Title

Sentiment and Style

Document Type

Contribution to Books

Publication Date

1-1-2010

Abstract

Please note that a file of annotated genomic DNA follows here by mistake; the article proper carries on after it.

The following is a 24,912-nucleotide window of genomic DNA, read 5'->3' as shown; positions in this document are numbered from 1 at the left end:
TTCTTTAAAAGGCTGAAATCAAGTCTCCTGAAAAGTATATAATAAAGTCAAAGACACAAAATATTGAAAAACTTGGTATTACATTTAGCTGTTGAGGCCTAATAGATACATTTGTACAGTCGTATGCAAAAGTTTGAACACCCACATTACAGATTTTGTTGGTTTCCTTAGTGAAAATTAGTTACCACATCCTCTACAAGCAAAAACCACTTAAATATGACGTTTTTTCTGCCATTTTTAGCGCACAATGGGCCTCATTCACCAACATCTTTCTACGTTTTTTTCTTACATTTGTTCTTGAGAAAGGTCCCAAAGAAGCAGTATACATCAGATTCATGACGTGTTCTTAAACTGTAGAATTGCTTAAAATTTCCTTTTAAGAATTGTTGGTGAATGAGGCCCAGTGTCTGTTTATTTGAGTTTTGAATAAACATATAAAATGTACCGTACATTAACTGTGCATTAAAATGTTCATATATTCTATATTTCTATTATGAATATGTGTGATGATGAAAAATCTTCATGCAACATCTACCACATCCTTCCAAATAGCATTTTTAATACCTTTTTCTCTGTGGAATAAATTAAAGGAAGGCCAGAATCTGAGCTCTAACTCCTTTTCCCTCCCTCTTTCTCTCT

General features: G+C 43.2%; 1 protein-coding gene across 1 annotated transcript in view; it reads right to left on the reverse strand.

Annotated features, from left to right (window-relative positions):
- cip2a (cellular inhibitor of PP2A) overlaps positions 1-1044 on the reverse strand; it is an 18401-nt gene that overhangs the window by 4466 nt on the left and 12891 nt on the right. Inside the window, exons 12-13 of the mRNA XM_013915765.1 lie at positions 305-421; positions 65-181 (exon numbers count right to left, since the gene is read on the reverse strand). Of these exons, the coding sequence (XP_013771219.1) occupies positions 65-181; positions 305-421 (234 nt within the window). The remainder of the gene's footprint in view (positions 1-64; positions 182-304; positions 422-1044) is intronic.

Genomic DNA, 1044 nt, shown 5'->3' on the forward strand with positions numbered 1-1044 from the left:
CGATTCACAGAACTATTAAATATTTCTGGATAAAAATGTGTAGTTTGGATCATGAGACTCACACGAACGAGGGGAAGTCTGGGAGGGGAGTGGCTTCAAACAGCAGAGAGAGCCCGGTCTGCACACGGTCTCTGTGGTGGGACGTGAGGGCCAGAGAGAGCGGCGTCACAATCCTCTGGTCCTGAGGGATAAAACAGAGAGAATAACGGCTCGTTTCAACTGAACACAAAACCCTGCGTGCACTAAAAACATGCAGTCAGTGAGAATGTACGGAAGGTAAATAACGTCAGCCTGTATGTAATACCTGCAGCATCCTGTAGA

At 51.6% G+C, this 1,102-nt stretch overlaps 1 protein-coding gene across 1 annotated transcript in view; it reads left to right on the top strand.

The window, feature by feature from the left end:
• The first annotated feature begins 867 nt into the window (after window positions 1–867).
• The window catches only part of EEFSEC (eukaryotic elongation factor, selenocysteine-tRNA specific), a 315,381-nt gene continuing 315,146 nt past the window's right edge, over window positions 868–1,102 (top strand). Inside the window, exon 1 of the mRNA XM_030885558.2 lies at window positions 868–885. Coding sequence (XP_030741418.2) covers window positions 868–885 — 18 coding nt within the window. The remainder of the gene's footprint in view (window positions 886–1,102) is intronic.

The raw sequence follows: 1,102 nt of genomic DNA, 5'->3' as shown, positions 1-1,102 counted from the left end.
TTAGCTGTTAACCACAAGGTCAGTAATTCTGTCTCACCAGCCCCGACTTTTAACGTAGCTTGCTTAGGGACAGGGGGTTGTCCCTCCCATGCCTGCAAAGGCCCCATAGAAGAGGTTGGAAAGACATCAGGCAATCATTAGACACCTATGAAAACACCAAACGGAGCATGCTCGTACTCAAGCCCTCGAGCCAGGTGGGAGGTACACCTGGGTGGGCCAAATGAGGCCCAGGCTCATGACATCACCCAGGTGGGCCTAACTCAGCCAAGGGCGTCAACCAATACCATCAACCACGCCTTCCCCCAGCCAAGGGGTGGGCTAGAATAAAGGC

Like Hallmark cards and Disney movies in our own day, sentimental cultural texts abounded in America during the nineteenth century. From temperance tracts to melodramas, deathbed daguerrtypes to tombstone etchings, the genres of sentimental discourse reached well beyond the sphere of the literary. Yet in verse, prose sketches, novels, and other established literary genres of the nineteenth century, sentimentalism left clear traces, though it produced no theorist -- like realism's Howells or modernism's Pound -- to analyze, articulate, and legitimize for posterity the motives and methods of sentimental literary expression. This analytic and theoretical work has been left to latter-day critics, who use the term "sentimental" to designate a body of texts and cultural practices that privileged emotional relationships and rhetoric, especially relations and rhetorics of sympathy that purport to redeem or console.